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TFR set for May 4 in Bedminster, New Jersey

AOPA is notifying members that the FAA will implement temporary flight restrictions from 9:30 p.m. on May 4 to 10 p.m. on May 7 in Bedminster, New Jersey, the location of the Trump National Golf Course Bedminster.

President Donald Trump will be visiting New Jersey, bringing with him a 30-nautical-mile-radius temporary flight restriction. The graphic, created by FAA System Operations Security and Jeppesen FliteStar software, should not be used for navigation. Image provided by NBAA.

Two general aviation airports within the inner core of the TFR, Solberg-Hunterdon Airport in Readington, and Somerset Airport in Somerville, will have all operations halted during the TFR’s effective period.

AOPA strongly urges pilots to check notams frequently during the period for changes to flight restrictions and effective times that could take effect on very short notice.

According to news reports, President Donald Trump was scheduled to attend a dinner reception May 4 aboard the aircraft carrier USS Intrepid, which is docked on Manhattan’s west side, before traveling to his golf club in Bedminster, west of New York City, for the weekend.

The TFR’s configuration includes a 10-nautical-mile-radius inner core and a 30-nm-radius outer ring centered on the Solberg VOR 035-degree radial at 6.9 nautical miles. The TFR will be in effect from the surface up to and including 17,999 feet msl with exclusions that are described in the notam.

All aircraft operations in the inner core are prohibited except law enforcement and security flight operations, and approved scheduled air operations as described in the notam.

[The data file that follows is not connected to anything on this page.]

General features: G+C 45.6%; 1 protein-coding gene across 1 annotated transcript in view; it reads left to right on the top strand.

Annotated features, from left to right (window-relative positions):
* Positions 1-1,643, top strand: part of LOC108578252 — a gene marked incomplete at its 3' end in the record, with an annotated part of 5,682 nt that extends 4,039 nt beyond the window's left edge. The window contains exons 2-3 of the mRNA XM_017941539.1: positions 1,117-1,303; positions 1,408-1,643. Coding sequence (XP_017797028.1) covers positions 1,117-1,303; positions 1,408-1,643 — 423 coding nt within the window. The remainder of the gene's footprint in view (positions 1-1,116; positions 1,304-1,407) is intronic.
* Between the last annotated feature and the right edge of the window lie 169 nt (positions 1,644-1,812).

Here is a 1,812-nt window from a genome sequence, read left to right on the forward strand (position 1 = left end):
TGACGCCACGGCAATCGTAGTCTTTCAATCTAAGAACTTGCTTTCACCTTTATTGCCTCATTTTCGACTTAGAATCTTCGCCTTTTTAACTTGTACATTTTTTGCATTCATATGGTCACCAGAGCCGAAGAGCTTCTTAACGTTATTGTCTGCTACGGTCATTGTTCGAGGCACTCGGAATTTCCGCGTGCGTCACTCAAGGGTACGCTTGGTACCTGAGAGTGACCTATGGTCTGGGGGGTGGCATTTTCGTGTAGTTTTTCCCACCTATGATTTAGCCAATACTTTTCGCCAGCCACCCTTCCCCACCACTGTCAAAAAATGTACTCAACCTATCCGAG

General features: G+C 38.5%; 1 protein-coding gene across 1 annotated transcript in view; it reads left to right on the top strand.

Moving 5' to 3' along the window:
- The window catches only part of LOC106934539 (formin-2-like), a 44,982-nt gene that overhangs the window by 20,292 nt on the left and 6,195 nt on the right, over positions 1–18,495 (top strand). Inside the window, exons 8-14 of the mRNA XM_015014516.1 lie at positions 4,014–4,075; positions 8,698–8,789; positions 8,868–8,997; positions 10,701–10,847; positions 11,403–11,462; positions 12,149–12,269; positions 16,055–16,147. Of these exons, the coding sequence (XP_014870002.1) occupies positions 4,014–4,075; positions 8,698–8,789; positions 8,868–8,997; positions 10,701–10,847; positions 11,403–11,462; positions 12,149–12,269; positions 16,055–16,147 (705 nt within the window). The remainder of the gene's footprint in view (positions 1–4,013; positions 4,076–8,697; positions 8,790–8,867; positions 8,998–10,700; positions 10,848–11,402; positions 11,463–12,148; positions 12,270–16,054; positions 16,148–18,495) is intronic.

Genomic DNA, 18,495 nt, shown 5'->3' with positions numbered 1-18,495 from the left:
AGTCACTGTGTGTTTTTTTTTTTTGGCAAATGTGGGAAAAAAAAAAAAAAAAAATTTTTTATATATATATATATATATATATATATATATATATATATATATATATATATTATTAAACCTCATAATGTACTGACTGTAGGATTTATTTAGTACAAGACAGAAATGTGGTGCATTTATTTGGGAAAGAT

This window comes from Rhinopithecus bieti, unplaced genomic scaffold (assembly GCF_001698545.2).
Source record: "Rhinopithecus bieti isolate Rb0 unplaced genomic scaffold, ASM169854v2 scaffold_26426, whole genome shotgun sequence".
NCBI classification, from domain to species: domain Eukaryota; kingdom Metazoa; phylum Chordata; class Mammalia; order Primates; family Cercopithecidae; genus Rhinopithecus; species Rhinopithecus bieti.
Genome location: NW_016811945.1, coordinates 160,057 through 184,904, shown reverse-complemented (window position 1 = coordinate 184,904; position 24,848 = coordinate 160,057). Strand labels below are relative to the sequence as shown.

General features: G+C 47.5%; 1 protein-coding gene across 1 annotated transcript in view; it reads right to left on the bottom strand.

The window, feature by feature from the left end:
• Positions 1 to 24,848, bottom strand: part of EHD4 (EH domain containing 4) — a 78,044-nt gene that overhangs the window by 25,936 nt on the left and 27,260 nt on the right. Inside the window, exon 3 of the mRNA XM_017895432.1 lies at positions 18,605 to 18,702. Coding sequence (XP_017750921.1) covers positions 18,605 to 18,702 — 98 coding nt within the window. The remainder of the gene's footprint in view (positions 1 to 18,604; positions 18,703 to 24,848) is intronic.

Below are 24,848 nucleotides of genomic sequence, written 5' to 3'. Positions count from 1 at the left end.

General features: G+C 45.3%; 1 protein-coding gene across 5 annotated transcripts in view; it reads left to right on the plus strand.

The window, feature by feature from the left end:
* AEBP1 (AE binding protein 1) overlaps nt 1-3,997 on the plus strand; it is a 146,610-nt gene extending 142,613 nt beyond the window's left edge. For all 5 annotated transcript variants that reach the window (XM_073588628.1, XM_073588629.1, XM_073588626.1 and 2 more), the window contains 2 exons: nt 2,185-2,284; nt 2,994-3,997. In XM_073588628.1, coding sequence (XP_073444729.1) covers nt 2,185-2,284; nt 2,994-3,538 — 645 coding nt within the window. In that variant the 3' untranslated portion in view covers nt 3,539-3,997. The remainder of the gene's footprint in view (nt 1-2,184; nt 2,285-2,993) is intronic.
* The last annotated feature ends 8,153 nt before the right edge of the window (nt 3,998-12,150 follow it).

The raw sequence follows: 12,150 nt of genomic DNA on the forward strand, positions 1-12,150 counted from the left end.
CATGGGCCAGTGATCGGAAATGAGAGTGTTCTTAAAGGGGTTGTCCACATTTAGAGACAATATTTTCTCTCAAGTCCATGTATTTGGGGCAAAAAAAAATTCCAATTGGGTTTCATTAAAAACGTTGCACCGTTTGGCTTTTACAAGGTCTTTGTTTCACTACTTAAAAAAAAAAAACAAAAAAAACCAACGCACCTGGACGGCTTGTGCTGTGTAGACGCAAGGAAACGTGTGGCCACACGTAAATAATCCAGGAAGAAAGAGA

In the outer ring, the New York Class B airspace Hudson River SFRA Exclusion and East River SFRA Exclusion is excluded from the TFR restrictions. All other aircraft operating within the outer ring are limited to aircraft arriving or departing local airfields, and workload permitting, ATC-authorized transit operations. Aircraft may not loiter. All aircraft must be on an active IFR or VFR flight plan with a discrete code assigned by an air traffic control facility. Aircraft must be squawking the discrete code prior to departure and at all times while in the TFR, and must remain in two-way radio communications with ATC, according to the version of the TFR notice posted by the FAA on May 3.

Some arrival and departure restrictions and other routing impacts will result from the TFR’s proximity to New York area airports.

The general aviation airport shutdowns resulting from the TFR mirror the impact presidential travel has had on Florida’s Palm Beach County Park Airport, or Lantana Airport, which is located close to Trump’s Mar-a-Lago private club. Airport business suffered significant financial losses during frequent weekend visits to Mar-a-Lago between December 2016 and April 2017.

“AOPA has strongly pressed efforts to find a solution for the negative impact TFRs have had on Lantana Airport and will now have on the two New Jersey general aviation airports that will be shut down,” said Nobuyo Sakata, AOPA director of aviation security. “AOPA continues to seek congressional support for minimizing the economic and operational impacts of TFRs, while still providing adequate security for the president.”

Dan Namowitz

Dan Namowitz

Dan Namowitz has been writing for AOPA in a variety of capacities since 1991. He has been a flight instructor since 1990 and is a 35-year AOPA member.
Topics: Security, Airspace, Notams

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